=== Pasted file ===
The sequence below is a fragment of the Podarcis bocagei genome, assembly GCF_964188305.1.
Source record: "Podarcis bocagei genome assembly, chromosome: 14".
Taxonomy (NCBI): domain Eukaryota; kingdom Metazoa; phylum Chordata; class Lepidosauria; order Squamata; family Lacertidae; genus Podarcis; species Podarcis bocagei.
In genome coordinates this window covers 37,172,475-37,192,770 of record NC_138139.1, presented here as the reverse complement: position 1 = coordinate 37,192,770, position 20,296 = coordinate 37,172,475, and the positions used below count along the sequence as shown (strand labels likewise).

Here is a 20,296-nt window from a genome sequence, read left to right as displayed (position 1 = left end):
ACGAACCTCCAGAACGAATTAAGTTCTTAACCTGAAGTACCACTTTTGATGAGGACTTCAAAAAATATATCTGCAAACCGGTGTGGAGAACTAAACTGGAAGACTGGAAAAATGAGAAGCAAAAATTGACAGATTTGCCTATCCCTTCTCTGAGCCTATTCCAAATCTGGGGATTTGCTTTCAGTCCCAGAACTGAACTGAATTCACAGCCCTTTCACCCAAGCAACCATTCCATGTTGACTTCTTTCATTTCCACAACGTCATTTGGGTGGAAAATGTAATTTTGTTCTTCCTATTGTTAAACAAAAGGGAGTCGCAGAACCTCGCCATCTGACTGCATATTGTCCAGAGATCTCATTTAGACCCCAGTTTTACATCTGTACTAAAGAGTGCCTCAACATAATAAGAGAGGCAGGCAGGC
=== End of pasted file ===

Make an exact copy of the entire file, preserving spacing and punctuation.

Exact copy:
The sequence below is a fragment of the Podarcis bocagei genome, assembly GCF_964188305.1.
Source record: "Podarcis bocagei genome assembly, chromosome: 14".
Taxonomy (NCBI): domain Eukaryota; kingdom Metazoa; phylum Chordata; class Lepidosauria; order Squamata; family Lacertidae; genus Podarcis; species Podarcis bocagei.
In genome coordinates this window covers 37,172,475-37,192,770 of record NC_138139.1, presented here as the reverse complement: position 1 = coordinate 37,192,770, position 20,296 = coordinate 37,172,475, and the positions used below count along the sequence as shown (strand labels likewise).

Here is a 20,296-nt window from a genome sequence, read left to right as displayed (position 1 = left end):
ACGAACCTCCAGAACGAATTAAGTTCTTAACCTGAAGTACCACTTTTGATGAGGACTTCAAAAAATATATCTGCAAACCGGTGTGGAGAACTAAACTGGAAGACTGGAAAAATGAGAAGCAAAAATTGACAGATTTGCCTATCCCTTCTCTGAGCCTATTCCAAATCTGGGGATTTGCTTTCAGTCCCAGAACTGAACTGAATTCACAGCCCTTTCACCCAAGCAACCATTCCATGTTGACTTCTTTCATTTCCACAACGTCATTTGGGTGGAAAATGTAATTTTGTTCTTCCTATTGTTAAACAAAAGGGAGTCGCAGAACCTCGCCATCTGACTGCATATTGTCCAGAGATCTCATTTAGACCCCAGTTTTACATCTGTACTAAAGAGTGCCTCAACATAATAAGAGAGGCAGGCAGGC